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Appearance before the Standing Committee on Access to Information, Privacy and Ethics (ETHI) on Bill C-58, An Act to amend the Access to Information Act and the Privacy Act and to make consequential amendments to other Acts

October 25, 2017
Ottawa, Ontario

Opening Statement by Daniel Therrien
Privacy Commissioner of Canada

(Check against delivery)

Thank you for inviting me to provide my views on Bill C-58.

We support Government’s commitment to Open Government and we see this review of the Access to Information Act (ATIA) as welcome and long overdue. Making more government information available to the public is crucial to fostering transparency, accountability and trust.

The OPC has frequently championed transparency. For example, as part of Privacy Act reform, we recommended strengthening transparency requirements for lawful access requests made by law enforcement agencies. In our submission to Treasury Board Secretariat on revitalizing access to information, we expressed support for Open Government, particularly in enabling informed citizens to participate fully in democratic debate.

However, it is recognized internationally that Open Government can and should only be achieved in conjunction with appropriate privacy protections, for societal acceptance is predicated on trust that privacy will not be unduly infringed. The online environment requires rigorous de-identification techniques to be applied and validated by experts prior to disclosure. The OPC and Statistics Canada can play key roles in minimizing inadvertent release of personal information by government in the course of implementing open data initiatives.

We are confident that access and privacy are parallel goals that can be reconciled. The ATIA and the Privacy Act have long been considered by the Supreme Court to be a “seamless code” of informational rights, the combined purpose of which is to carefully balance both privacy and access. The Court has further held that the personal information exception to access is mandatory and “should not be given a ‘cramped interpretation’ by giving access pre-eminence over privacy”.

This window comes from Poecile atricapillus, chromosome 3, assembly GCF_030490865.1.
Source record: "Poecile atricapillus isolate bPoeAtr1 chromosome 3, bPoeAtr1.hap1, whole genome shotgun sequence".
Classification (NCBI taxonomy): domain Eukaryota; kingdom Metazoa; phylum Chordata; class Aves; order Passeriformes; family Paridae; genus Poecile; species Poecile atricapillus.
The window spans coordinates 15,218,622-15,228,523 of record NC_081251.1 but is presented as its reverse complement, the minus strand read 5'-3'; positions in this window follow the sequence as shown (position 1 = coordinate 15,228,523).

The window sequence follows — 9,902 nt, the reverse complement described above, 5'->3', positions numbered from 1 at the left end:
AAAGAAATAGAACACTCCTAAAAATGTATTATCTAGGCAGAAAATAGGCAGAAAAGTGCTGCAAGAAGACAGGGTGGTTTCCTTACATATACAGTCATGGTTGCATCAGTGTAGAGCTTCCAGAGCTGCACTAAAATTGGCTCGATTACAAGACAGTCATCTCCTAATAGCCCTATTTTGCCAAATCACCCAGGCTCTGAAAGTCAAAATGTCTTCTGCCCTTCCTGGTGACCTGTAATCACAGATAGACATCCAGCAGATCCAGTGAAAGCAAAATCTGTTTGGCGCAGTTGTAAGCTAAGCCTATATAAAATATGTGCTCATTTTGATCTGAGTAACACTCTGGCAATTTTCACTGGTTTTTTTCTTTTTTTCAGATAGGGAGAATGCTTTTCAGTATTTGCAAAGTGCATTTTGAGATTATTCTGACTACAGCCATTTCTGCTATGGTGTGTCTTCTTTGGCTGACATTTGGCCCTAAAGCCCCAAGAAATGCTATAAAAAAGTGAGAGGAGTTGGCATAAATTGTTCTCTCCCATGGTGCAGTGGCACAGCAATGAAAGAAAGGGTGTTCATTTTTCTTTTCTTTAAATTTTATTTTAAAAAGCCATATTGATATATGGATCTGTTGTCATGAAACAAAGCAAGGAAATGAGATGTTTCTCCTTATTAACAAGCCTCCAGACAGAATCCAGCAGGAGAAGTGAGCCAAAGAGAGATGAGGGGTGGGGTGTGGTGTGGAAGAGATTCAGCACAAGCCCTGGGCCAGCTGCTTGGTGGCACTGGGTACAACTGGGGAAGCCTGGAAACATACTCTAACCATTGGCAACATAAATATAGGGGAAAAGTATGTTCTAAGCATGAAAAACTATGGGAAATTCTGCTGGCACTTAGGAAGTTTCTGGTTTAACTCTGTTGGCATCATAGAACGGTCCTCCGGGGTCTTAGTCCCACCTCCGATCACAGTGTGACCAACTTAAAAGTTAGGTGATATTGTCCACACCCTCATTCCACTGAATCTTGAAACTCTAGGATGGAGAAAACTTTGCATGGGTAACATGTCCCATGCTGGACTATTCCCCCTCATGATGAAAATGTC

Our previous comments on ATIA reform focussed on the importance of maintaining this balance. We spoke in favour of maintaining ATIA’s public interest exception that permits the disclosure of personal information only where the public interest clearly outweighs a claim of privacy. We had also recommended that the definition of personal information not be amended. We are pleased that Bill C-58 leaves these concepts unchanged.

We further recommended that Parliament defer changing the Information Commissioner’s power to order the disclosure of personal information until a legislative review has been done of the Privacy Act and its interplay with the ATIA.

Nonetheless, Bill C-58 proceeds to confer upon the Information Commissioner order-making powers, including in respect of personal information disclosures. This would significantly and clearly disrupt the balance struck in the current legislation. We acknowledge that Bill C-58 takes limited steps to restore balance, primarily through notification requirements and legal recourse against formal OIC orders. But this falls far short of maintaining the required balance, as privacy would be impacted outside formal orders, through OIC recommendations or institutions’ decisions to disclose personal information to avoid OIC orders. I would not be notified or given opportunity to intervene in such cases, even though the OIC and OPC may diverge on key legal issues relating to the balance of both rights.